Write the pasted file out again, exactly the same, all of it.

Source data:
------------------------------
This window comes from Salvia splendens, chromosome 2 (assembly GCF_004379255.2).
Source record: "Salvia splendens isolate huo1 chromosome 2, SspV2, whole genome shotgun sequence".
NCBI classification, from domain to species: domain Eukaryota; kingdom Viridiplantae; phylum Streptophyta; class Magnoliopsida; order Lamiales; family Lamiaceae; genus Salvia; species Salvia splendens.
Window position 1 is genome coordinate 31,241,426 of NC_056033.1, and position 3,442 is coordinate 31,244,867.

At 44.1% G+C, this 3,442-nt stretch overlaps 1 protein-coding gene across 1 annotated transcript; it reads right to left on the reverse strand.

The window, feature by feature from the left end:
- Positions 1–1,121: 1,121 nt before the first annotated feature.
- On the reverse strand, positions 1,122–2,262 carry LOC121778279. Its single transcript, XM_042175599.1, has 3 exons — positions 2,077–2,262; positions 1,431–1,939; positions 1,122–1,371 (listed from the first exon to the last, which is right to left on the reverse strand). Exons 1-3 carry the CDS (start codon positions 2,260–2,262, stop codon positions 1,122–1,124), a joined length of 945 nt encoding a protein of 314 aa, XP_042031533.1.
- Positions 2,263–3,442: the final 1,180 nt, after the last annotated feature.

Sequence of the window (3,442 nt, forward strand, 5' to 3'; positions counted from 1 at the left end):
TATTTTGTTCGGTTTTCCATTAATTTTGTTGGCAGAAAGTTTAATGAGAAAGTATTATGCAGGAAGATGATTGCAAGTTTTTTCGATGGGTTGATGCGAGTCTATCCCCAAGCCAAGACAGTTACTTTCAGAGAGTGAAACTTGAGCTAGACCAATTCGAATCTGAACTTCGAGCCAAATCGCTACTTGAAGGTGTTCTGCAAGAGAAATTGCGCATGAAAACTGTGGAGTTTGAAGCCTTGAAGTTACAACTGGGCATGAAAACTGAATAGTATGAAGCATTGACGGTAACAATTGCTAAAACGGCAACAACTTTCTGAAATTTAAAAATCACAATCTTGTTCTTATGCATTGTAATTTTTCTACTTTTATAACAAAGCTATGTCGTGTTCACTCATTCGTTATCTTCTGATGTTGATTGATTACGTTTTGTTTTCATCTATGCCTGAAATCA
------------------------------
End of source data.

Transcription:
This window comes from Salvia splendens, chromosome 2 (assembly GCF_004379255.2).
Source record: "Salvia splendens isolate huo1 chromosome 2, SspV2, whole genome shotgun sequence".
NCBI classification, from domain to species: domain Eukaryota; kingdom Viridiplantae; phylum Streptophyta; class Magnoliopsida; order Lamiales; family Lamiaceae; genus Salvia; species Salvia splendens.
Window position 1 is genome coordinate 31,241,426 of NC_056033.1, and position 3,442 is coordinate 31,244,867.

At 44.1% G+C, this 3,442-nt stretch overlaps 1 protein-coding gene across 1 annotated transcript; it reads right to left on the reverse strand.

The window, feature by feature from the left end:
- Positions 1–1,121: 1,121 nt before the first annotated feature.
- On the reverse strand, positions 1,122–2,262 carry LOC121778279. Its single transcript, XM_042175599.1, has 3 exons — positions 2,077–2,262; positions 1,431–1,939; positions 1,122–1,371 (listed from the first exon to the last, which is right to left on the reverse strand). Exons 1-3 carry the CDS (start codon positions 2,260–2,262, stop codon positions 1,122–1,124), a joined length of 945 nt encoding a protein of 314 aa, XP_042031533.1.
- Positions 2,263–3,442: the final 1,180 nt, after the last annotated feature.

Sequence of the window (3,442 nt, forward strand, 5' to 3'; positions counted from 1 at the left end):
TATTTTGTTCGGTTTTCCATTAATTTTGTTGGCAGAAAGTTTAATGAGAAAGTATTATGCAGGAAGATGATTGCAAGTTTTTTCGATGGGTTGATGCGAGTCTATCCCCAAGCCAAGACAGTTACTTTCAGAGAGTGAAACTTGAGCTAGACCAATTCGAATCTGAACTTCGAGCCAAATCGCTACTTGAAGGTGTTCTGCAAGAGAAATTGCGCATGAAAACTGTGGAGTTTGAAGCCTTGAAGTTACAACTGGGCATGAAAACTGAATAGTATGAAGCATTGACGGTAACAATTGCTAAAACGGCAACAACTTTCTGAAATTTAAAAATCACAATCTTGTTCTTATGCATTGTAATTTTTCTACTTTTATAACAAAGCTATGTCGTGTTCACTCATTCGTTATCTTCTGATGTTGATTGATTACGTTTTGTTTTCATCTATGCCTGAAATCA